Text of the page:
An aneurysm is a small balloon that forms on a weakening wall of a blood vessel. It is estimated that about 2 to 4% of the world’s population have cerebral aneurysms. Cerebral aneurysm diagnoses are becoming more common as they are found when the patient is imaged for other reasons such as car accident or headaches. Aneurysms are a cause for concern because they can rupture and when they do, have potentially life threatening consequences. One-third of patients die when an aneurysm ruptures. Other complications of a rupture include permanent disability and long recovery back to baseline.
Aneurysm: Surgical Clipping and Endovascular Treatment
In order to treat an aneurysm, the blood flow to that aneurysm must be blocked. Creating this block prevents the aneurysm from rupturing.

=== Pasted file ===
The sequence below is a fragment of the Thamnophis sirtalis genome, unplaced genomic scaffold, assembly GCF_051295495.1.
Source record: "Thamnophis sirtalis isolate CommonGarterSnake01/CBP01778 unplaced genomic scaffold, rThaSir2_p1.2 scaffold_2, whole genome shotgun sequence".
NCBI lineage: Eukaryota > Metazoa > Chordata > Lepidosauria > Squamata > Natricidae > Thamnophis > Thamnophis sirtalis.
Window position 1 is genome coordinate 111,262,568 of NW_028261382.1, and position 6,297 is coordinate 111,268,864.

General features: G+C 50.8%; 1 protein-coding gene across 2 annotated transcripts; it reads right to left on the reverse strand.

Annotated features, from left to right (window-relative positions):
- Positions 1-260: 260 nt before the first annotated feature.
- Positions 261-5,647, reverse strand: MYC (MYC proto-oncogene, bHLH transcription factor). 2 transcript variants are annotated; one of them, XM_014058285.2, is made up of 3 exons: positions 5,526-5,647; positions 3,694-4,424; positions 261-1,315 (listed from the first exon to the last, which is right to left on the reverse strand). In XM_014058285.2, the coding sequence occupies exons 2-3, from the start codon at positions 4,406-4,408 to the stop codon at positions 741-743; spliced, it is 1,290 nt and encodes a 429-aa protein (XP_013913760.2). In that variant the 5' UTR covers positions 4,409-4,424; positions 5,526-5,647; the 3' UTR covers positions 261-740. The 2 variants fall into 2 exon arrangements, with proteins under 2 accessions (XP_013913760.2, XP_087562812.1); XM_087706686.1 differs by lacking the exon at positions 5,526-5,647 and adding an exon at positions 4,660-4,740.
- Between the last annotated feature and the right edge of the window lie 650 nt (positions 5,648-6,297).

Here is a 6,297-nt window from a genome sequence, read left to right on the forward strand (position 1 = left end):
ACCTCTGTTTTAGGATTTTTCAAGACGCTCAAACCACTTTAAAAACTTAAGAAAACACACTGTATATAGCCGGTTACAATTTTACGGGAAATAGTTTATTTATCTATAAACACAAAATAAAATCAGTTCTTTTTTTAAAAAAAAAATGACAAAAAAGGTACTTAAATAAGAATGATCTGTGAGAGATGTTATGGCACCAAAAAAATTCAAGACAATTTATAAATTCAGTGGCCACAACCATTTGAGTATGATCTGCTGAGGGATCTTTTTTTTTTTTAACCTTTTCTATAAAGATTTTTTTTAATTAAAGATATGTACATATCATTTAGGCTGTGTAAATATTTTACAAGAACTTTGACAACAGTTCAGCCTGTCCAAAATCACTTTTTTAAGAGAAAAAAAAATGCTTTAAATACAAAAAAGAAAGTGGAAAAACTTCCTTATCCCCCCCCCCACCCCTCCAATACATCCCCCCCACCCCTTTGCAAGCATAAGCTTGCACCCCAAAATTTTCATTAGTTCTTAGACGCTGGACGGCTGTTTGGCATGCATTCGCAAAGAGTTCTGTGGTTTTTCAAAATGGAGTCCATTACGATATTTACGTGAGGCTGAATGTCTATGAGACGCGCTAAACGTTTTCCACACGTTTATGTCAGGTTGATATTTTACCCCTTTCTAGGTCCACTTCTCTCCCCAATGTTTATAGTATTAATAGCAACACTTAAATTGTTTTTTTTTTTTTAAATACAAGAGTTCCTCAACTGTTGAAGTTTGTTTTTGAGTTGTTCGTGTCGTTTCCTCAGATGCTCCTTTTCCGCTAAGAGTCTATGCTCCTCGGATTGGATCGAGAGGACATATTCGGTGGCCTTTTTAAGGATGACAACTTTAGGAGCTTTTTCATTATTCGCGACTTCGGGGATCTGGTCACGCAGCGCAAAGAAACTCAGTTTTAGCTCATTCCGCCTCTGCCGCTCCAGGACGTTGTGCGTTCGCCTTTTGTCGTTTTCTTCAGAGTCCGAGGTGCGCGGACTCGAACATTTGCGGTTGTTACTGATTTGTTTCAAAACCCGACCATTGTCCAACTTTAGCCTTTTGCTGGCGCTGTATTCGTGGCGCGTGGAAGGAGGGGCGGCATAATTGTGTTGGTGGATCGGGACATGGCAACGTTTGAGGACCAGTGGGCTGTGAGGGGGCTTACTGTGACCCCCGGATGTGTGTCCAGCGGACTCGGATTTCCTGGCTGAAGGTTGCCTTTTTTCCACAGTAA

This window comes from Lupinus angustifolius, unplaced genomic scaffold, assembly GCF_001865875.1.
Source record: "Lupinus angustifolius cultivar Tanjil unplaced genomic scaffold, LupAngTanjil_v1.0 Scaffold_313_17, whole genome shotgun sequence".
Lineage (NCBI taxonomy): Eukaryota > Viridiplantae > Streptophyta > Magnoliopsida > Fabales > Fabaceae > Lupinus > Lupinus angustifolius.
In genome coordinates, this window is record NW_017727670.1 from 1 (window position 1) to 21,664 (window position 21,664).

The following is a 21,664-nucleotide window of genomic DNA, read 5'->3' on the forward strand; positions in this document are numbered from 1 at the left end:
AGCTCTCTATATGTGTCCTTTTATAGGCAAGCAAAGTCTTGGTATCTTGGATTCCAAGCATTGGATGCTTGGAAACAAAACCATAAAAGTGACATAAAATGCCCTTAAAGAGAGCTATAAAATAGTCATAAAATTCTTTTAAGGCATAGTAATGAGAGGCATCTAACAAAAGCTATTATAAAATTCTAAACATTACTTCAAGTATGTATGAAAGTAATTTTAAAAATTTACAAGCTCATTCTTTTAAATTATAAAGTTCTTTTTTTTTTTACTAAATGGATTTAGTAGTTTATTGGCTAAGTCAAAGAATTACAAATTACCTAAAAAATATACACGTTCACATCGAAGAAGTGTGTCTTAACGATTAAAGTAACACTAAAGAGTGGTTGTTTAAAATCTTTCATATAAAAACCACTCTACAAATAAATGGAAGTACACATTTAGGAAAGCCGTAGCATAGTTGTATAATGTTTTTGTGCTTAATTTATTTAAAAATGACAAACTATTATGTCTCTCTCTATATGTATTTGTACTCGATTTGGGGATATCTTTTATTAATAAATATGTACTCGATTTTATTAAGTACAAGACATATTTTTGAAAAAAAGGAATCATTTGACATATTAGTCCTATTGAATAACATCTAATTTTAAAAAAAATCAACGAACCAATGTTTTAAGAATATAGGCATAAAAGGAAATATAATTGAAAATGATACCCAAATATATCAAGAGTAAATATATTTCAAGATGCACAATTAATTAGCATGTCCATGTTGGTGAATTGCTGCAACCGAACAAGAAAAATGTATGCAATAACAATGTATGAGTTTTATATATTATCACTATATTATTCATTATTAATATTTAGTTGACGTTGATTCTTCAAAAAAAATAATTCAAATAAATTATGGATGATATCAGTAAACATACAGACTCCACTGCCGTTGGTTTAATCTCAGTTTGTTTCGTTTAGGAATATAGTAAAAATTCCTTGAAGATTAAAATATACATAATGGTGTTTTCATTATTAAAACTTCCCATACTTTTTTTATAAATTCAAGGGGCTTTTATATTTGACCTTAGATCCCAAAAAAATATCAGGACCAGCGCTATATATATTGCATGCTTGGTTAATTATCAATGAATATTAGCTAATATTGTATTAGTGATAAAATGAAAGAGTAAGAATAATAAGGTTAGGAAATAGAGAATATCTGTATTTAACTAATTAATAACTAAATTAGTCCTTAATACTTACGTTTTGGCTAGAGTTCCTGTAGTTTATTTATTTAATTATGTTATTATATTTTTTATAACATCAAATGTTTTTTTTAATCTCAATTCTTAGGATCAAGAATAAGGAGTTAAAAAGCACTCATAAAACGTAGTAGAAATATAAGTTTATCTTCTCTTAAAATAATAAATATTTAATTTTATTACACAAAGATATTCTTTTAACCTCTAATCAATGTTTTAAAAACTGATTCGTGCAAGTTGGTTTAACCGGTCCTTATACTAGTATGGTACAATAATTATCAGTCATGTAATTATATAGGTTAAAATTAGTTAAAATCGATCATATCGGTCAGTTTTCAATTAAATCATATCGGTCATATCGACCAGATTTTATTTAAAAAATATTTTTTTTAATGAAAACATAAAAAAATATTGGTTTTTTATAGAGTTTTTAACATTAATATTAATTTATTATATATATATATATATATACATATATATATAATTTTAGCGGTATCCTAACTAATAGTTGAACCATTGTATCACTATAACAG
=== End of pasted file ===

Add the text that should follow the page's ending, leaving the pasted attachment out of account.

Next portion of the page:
There are 2 approaches to treat cerebral aneurysms. These are clipping and coiling.
During surgery, a small hole is made in the bone. Once the aneurysm is located, a clip is placed to close it off. Clipping was the original way to take care of aneurysms and it has been around for decades.
An endovascular technique was developed in the mid-90’s which is called coling. Coiling is done by accessing an artery either in the wrist or in the groin and snaking up into the aneurysm. The aneurysm is then treated with a variety of different tools. Coils were originally used. Stents and flow diverters are now used to block the aneurysm internally.
Patients tend to prefer endovascular treatment because it is less invasive with a shorter hospital stay. Ultimately, the surgeon will decide the best treatment for the aneurysm. Factors including aneurysm location and relationship to other blood vessels can be deciding factors on open versus endovascular surgery.